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Personal Biography of Raymond J. O'Connor, Ph.D.

Dr. O'Connor has been Professor of Wildlife Ecology at the University of Maine since 1987 where he teaches courses in statistical ecology, population dynamics, and quantitative ecology. His previous appointment was as Director of the British Trust for Ornithology (1978-87), Britain's largest ornithological organization for field research. He previously held faculty positions in Zoology in University College of North Wales (1975-78) and at Queen's University of Belfast in Northern Ireland.

Professor O'Connor graduated from University College Dublin in 1965 with a B.Sc. (Hons) in Physics, with Mathematics as a Minor, and worked in the University of London until 1969 when he moved to Oxford University as a Nuffield Foundation Biological Scholar at the Edward Grey Institute for Field Ornithology, studying the growth and development of birds for his D.Phil. in Zoology.

He is a Fellow of the U.K.'s Institute of Biology and an Elective Member of the American Ornithologists' Union. He was a National Research Council Senior Research Fellow in 1993-94 and a Guggenheim Fellow in 2001. He has written two books, The Growth and Development of Birds published by John Wiley and Sons in 1984, and Farming and Birds, co-authored with Michael Shrubb in 1986, and is the author of more than 150 scientific papers in marine ecology and in ornithology. He has served terms on the International Ornithological Committee and on numerous working groups, committees, and boards for professional societies and agencies in Ireland, Britain, and the United States. He is currently a member of the AIBS working group on Infrastructure for Biology at Regional and Continental Scales and a member of the Editorial Board of Environmental Monitoring and Assessment..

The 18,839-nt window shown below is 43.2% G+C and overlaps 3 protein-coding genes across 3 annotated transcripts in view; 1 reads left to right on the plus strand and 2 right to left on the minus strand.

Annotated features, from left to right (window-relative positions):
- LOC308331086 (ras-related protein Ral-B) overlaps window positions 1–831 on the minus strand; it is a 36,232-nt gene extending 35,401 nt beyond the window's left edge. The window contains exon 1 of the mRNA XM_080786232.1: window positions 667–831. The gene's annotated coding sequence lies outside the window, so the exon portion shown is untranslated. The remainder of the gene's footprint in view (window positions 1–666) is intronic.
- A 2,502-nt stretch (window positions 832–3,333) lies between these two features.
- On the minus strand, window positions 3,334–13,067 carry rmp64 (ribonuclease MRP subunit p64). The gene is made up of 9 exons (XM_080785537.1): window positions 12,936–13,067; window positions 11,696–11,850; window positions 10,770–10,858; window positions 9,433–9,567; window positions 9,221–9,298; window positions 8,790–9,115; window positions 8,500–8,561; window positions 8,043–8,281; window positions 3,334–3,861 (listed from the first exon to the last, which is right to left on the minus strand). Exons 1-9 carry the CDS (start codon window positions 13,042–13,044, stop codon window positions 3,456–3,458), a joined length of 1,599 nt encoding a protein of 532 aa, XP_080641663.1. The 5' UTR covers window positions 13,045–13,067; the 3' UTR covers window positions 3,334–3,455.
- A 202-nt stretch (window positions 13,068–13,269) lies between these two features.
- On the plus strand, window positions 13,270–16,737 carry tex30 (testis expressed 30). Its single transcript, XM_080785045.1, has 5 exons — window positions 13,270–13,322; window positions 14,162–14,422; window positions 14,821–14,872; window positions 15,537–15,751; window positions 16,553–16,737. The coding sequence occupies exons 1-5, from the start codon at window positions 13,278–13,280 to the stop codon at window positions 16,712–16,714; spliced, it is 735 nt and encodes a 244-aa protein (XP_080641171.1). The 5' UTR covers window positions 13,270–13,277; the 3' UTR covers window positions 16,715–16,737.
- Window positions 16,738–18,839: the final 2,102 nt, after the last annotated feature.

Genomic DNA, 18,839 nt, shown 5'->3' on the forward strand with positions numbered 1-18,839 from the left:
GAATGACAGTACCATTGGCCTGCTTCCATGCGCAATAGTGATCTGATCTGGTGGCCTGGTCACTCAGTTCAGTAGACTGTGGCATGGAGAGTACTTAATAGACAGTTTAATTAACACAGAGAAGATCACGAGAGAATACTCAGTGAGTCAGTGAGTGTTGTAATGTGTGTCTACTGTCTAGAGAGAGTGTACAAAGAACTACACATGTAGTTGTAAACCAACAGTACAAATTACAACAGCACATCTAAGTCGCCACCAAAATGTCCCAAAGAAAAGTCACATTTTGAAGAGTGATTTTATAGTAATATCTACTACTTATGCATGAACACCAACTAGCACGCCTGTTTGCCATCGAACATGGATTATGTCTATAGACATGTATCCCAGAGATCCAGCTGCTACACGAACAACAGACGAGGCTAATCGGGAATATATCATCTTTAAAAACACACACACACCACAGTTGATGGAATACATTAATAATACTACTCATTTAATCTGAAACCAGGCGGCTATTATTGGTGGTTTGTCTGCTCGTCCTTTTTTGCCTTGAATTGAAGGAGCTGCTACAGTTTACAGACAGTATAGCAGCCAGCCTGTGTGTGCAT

Professor O'Connor has worked extensively on bird populations, particularly of agricultural birds in Britain, the U.S., and in Canada. His current projects include research on the consequences of climate change for birds in the eastern U.S. and on modeling bird species distributions over the conterminous U.S. in relation to climate, land cover, and forest composition.







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